Nevertheless, clocks rolled bringing a significant change in the industrial sector as women paved their way into the industrial workforce and established themselves as an irreplaceable part of the industries. Laws, regulations and schemes framed by the Central and State Governments helped women sustain their employment along with managing their family. With the enactment of Maternity Benefit Act, 1961, many laws have been amended in the industrial legislations providing facilities and safeguards to women during their pregnancy, delivery of child, lactation and in case their child dies during pregnancy or during lactation. Maternity Benefit Act was created as an umbrella legislation to safeguard women’s rights against arbitrary rules of industries as a means of lay – offs.

Legislations providing rules and guidelines in accordance with the Maternity Benefit Act, 1961 are:
  1. Industrial Disputes Act, 1947 [Sec. 10 (1) (d), 2(j) and Sch. III Item 4]
  2. Employees State Insurance Act, 1948 (Sec. 73 and 97)
  3. Plantations Labour Act, 1951 (Sec. 32)
  4. Uttar Pradesh Dookan Aur Vanijya Adhishthan Adhiniyam, 1962 (Sec. 40)
  5. Beedi and Cigar Workers (Conditions of Employment) Act, 1966 [Sec. 37(3)]
  6. Maharashtra Domestic Workers’ Welfare Board Act, 2008 (Sec. 10)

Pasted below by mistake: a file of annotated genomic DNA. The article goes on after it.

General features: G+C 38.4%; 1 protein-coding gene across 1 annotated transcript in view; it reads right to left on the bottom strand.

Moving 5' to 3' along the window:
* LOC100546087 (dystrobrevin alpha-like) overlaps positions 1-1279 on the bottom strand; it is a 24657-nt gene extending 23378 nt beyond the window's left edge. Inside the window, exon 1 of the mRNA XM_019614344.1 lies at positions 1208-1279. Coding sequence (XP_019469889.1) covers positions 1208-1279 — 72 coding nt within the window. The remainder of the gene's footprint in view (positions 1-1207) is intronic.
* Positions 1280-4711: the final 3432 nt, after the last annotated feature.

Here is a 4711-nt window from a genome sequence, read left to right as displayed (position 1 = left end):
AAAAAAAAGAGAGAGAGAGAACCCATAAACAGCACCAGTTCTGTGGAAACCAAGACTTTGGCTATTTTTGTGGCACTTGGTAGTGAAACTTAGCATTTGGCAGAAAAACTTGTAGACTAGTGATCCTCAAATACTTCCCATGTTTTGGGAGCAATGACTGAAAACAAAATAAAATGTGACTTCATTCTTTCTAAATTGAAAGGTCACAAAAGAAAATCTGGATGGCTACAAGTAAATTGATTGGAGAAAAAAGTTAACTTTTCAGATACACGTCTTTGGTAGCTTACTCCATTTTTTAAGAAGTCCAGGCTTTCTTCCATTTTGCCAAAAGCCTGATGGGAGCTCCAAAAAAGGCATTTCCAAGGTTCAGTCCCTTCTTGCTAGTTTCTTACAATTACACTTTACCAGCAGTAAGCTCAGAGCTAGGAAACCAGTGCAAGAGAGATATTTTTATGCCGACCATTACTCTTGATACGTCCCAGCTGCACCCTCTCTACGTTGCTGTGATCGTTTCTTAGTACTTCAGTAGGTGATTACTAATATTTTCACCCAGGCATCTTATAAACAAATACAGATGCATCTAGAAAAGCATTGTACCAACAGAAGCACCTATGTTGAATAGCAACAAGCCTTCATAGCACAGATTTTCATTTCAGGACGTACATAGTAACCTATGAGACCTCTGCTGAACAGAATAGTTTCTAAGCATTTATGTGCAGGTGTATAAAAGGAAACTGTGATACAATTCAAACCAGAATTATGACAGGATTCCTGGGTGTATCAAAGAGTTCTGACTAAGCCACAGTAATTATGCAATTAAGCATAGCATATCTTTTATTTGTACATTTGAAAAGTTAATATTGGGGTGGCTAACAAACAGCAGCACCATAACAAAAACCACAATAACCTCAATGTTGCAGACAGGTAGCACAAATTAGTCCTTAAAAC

7. Unorganised Workers’ Social Security Act, 2008 (Sec. 3)
  8. National Food Security Act, 2013 (Sec. 4)[1]

All these laws have been amended to ensure no woman suffers due to marriage and pregnancy; that she bestows her motherhood as she manages her professional life.

In Maneka Gandhi vs. Union of India[2]Bhagwati, J. observed the scope of the word ‘personal liberty’ as:
“the expression ‘personal liberty’ in Article 21 is of widest amplitude and it covers a variety of rights which go to constitute the personal liberty of man and some of them have raised to the status of distinct fundamental rights.”

This celebrated case brought a lot of changes in the administration of exercising fundamental rights under Part III of the Indian Constitution[3]. Since then, many cases and issues were raised on the equality of men and women, their pay scales, the benefits availed by both men and women and some of the safeguards required for women in order to work in a secured and hustle free environment.